Rougarou is a Cajun or Acadian variation of the original French words “loup garou” that describe a large, terrifying werewolf-like creature that haunts the swamps around Acadiana and New Orleans, as well as fields and forests in southern Louisiana. The Cajun variation and the original French are used interchangeably. The French Acadians are said to have arrived in Louisiana bringing the legend of the rougarou with them after they were deported by the British if 1755. Others believe that the legend came directly from the French who settled Louisiana. Most of the legends describe the Rougarou as a monster with a human body and the head of a wolf or dog.
Other versions of the rougarou’s appearance sound more like a description of Big Foot or the alleged Swamp Ape. These legends describe the creature as over 10 feet tall, with dark, matted hair, blazing red eyes and long, sharp fangs that are usually bared.
The creature is also sometimes described as a a shadow that haunts anyone out late at night, a ravenous beast, a ghost or a jealous lover that has been transformed into a werewolf.
Various myths and legends abound about the loup garou. One variation of the legend states that a person can be transformed into a rougarou either by being attacked by one or by looking into its evil gaze. However, anyone who survives either incident can reverse the curse by remaining silent about it for a year and a day. If this is accomplished, not only is the victim freed from the curse, but so is the rougarou that attacked or encountered him.
Another method for reversing the curse is to place 13 small objects in the doorways and windows of a home. It is said that rougarou can only count to 12 and will be forced to start over each time he reaches 12. Consequently, he will be so occupied in this pursuit that he will not notice the approaching dawn until it is too late and he must return to the swamp.
There is also a legend about Loup Garou Balls, which refers to a gathering of wolves that meet in a clearing in a swamp and dance on their high legs before going out to hunt prey. This definitely gives new meaning to Call of the Wild.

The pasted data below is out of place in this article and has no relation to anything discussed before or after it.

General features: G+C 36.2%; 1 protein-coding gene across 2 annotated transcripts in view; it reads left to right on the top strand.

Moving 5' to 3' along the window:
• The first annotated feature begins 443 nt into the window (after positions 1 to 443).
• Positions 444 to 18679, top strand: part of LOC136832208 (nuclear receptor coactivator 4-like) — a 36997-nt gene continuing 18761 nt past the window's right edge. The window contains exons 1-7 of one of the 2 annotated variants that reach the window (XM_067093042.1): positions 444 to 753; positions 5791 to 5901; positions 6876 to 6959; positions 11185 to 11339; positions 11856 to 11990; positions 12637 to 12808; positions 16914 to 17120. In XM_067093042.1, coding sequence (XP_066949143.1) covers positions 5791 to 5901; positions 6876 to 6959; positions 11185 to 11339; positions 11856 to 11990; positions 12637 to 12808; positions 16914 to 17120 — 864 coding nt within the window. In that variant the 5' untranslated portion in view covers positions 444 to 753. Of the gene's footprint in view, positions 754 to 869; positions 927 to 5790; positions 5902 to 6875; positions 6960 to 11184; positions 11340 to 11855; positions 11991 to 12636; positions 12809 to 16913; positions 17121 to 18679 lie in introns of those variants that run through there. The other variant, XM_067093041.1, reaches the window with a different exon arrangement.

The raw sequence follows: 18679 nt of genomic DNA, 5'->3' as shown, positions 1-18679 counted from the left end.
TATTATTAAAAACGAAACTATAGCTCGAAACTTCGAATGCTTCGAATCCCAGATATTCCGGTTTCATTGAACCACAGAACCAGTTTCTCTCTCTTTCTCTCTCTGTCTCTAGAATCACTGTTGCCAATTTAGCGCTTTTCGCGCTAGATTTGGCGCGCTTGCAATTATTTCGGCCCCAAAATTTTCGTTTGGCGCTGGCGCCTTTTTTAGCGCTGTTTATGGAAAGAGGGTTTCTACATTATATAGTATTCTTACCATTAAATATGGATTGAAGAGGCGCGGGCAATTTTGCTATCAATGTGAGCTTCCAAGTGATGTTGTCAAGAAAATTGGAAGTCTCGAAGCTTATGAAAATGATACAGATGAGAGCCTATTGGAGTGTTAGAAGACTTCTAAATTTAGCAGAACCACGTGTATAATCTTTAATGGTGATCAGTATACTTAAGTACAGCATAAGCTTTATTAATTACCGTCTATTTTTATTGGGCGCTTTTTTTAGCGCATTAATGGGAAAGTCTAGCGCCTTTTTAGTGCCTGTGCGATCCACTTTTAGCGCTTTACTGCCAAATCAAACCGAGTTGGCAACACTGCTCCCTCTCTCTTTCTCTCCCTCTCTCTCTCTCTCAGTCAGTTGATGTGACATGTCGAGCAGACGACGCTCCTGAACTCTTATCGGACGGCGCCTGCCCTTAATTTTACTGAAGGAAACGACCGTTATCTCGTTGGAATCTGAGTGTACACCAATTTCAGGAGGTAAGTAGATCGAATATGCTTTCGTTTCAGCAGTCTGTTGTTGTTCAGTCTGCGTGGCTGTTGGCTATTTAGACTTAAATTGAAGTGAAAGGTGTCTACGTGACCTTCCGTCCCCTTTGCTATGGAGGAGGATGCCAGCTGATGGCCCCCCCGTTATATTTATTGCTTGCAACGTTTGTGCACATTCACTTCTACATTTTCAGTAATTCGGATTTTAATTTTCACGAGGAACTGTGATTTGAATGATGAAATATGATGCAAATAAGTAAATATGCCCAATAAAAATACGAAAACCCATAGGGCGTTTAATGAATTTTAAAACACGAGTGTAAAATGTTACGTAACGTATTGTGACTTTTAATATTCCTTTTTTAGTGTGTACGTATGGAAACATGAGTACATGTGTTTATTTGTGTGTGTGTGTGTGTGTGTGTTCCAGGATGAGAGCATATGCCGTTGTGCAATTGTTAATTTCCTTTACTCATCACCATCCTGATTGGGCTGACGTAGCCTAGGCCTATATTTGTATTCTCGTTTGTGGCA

A nineteenth century tale of the rougarou involved a young newlywed who is waiting for her husband late on a moonlit night near the swamp. Although her husband has warned his bride not to go out after dark, she becomes impatient for his return and ignores his warning. As the girl stands there in the chill of the night air, she sees a huge, dark form with red, glowing eyes emerge from the woods. She is stricken with terror when before her, in the clearing, stands a huge wolf man. Shocked by the sight of the rougarou, she fails to avert her eyes from the creature’s fiendish gaze before it retreats back into the woods.
Remembering the tales of the rougarou, she locks herself in the woodshed each night of the full moon and tells no one of her experience. Since her husband frequently works at night, he doesn’t know that she locks herself up on each full moon. Finally, the allotted time of a year and a day passes. Her husband, quite unexpectedly asks her if she has ever waited for him at night by the edge of the woods.
The young wife lies and says that she hasn’t. Her husband looks straight into her eyes and replies that he knows she has because he was the rougarou she encountered a year and a day ago. He goes on to tell her than since she had kept her silence about the experience for the requisite year and a day, the curse is broken for both of them.
Another tale holds that rougarou will hunt and kill any Catholic who does not keep Lent properly. Conversely, the loup garou stories among French Catholics states that breaking Lent for seven consecutive years will turn a person in a loup garou.
The legends have frequently been used both as a form of discipline and a cautionary tale by parents to children: Stay out after dark and the rougarou is sure to get you!